And that’s not the end of Lisa’s troubles. Following the crash, the examiner who was to administer her test announced he’d no longer offer checkrides for the Light Sport ticket. With no way to practice, no one to instruct her, and no one to give her the test for her license, Lisa has a lot stacked up against her, and all of this coming just when she was within spitting distance of completing her training and joining the family of licensed pilots.

Meanwhile, with the school closed down to deal with the loss, and Tess down for maintenance, Rio had no plane to fly. And so the days ticked by with Rio’s feet on the ground. And days turned into weeks, weeks into months.

Finally, with Tess back in service, and a pair of long cross countries planned to the last of the spring SARL races, I talked to Rio about his role in the flights, to which he responded, “I don’t even know if I can fly anymore.”

I assured him that it would take no time at all to knock the rust off.

He gave me a surprisingly cold look for someone with warm brown eyes. Then he told me he wasn’t worried about rust. He told me didn’t know if—once back in a small plane—he’d “completely fall apart” emotionally, or not. A few days later I overhead him telling his grandmother that “many pilots” never flew again after something like this happened.

There was only one way to find out. Sooner or later, he’d have to go up into the sky, face his grief, and find out if it was overpowering, or not. He agreed it was time. We drafted a set of ground rules. I’d be left seat, handle the take off, and slowly climb to 7,000 feet. After that he’d take the controls. If at any point, he was uncomfortable, we’d immediately return to the airport.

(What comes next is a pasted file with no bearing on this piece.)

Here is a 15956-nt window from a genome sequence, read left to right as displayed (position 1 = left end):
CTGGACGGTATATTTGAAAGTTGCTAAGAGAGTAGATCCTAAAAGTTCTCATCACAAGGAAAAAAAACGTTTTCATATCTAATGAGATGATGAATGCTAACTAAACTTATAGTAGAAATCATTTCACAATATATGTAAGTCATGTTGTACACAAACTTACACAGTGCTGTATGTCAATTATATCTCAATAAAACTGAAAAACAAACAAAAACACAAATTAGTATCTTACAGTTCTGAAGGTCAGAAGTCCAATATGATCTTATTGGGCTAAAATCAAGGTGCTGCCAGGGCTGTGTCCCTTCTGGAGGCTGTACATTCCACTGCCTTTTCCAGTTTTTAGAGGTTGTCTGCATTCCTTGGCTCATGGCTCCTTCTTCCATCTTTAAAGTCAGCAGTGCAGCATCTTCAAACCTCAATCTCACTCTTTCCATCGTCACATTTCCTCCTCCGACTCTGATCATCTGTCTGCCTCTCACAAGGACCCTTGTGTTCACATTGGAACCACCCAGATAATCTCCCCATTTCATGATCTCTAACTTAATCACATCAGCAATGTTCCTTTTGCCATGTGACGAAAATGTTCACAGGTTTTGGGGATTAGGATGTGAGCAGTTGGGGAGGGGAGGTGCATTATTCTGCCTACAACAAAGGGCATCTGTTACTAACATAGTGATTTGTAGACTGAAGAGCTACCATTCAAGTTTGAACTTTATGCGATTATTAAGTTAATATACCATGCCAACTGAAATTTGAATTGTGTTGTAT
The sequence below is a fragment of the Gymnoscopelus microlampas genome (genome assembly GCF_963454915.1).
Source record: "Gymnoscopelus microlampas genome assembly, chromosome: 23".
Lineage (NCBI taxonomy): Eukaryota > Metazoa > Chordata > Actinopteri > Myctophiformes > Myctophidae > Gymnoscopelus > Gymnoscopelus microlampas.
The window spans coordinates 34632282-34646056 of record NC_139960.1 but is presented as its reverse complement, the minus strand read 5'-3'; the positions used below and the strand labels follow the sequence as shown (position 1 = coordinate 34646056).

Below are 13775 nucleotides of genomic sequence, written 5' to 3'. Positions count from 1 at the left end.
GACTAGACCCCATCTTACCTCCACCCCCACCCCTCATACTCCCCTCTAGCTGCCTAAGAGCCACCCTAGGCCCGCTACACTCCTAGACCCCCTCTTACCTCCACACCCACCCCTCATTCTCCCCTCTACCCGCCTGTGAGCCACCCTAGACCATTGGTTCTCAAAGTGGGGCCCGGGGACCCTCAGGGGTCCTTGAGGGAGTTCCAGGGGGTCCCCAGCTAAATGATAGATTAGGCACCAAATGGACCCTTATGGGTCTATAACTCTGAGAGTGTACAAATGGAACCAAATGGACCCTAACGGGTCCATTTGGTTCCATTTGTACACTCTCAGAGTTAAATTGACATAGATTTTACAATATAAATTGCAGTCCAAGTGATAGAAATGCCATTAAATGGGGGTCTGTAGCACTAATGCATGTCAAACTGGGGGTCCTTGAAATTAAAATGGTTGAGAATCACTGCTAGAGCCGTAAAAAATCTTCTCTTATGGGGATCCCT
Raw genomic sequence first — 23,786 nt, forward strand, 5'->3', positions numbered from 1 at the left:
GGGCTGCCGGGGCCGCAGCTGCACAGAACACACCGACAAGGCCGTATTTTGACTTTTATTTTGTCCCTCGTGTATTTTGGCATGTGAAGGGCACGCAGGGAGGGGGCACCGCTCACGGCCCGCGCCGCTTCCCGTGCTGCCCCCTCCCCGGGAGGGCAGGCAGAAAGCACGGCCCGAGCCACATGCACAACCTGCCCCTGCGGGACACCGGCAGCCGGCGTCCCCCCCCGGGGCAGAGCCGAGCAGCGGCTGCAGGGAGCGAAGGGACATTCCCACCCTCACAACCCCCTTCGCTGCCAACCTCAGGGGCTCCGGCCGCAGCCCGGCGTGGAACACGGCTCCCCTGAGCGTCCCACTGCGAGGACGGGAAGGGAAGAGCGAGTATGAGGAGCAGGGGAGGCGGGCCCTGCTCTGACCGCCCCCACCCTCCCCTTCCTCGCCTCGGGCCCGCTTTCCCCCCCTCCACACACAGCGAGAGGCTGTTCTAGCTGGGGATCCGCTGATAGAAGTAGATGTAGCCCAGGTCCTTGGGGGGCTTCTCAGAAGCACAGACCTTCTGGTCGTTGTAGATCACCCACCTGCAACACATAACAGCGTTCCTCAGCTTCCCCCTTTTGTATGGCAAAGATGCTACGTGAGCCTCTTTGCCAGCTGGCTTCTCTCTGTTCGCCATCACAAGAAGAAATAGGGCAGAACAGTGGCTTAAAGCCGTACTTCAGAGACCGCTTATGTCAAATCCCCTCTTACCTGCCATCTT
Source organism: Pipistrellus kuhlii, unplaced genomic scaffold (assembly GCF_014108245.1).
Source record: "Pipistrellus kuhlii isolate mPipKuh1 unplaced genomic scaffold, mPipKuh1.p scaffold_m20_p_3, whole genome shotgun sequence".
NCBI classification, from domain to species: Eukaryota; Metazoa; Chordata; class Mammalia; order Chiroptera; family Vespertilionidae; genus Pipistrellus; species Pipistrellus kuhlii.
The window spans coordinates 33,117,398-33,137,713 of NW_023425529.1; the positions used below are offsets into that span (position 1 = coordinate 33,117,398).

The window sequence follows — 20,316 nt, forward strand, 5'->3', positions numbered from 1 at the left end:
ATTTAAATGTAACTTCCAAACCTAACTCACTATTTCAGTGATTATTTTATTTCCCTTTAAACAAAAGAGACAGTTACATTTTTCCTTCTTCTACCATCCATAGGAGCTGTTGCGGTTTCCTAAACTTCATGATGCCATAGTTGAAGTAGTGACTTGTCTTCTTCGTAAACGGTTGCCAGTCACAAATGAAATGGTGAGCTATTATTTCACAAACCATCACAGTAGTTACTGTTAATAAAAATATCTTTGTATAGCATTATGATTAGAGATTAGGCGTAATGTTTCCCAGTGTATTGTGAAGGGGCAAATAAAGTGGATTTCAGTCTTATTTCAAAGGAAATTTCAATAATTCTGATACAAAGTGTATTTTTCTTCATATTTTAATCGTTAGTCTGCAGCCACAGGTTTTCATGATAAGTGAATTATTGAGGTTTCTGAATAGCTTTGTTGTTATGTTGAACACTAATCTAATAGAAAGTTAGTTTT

I didn’t even want to contemplate what would happen next if that turned out to be the case. I tipped-toed around my fears, never letting them take full shape.

Passing through 5,500, just off the end of Runway 19, I turn down the Pecos Canyon, following the river below. Power strong. Tach below the red. Huh, cylinder number two is running a little on the warm side. Oil pressure and temperature good. We’re climbing sedately at 250 feet per minute. I cast a sideways glance at my copilot. Rio’s face is impassive. Carved in marble. I never know what that kid is thinking.

Passing through 6,000 feet, we continue in companionable silence. The air is a smooth as churned butter. I know this because Debbie bought Rio and I a small hand-cranked butter churn for Christmas.

Passing through 6,500 feet, I tweak the trim to lower Tess’s nose a hair, and side the throttle back to her cruise setting.

Leveling off at 7,000 feet I say, “You have the plane,” letting go of the yoke and holding both my hands up the same way I would if a robber jumped out of the bushes with a gun, demanding my wallet.

“I have the plane,” Rio responds, the first words he’s spoken since he buckled his seat belt and secured his shoulder harness before I started Tess’s engine.

We continue flying straight and level, Rio’s face impassive. Still marble.

For a long time, we drone on through the sky, flying south. Then, ever so gently, he turns the plane to the right. To a west bound course. And after yet more time, another turn. Left this time. Shallow. A three-sixty. Still his face is impassive. I don’t know what’s going on inside his soul, but there’s nothing wrong with his flying. I lean back, stop worrying about the plane, try not to worry about Rio, and focus on enjoying the view.

Rio continues a series of gentle, shallow turns, with long periods of flying straight and level in between them. He’s flying less aggressively than he used to, but he’s precise. And he’s showing no signs of wanting to head back. We’ve been up for over an hour now, and we’re far to the southeast of the field. Our wing tanks just dipped below one-eighth, and I begin to worry about our fuel supply.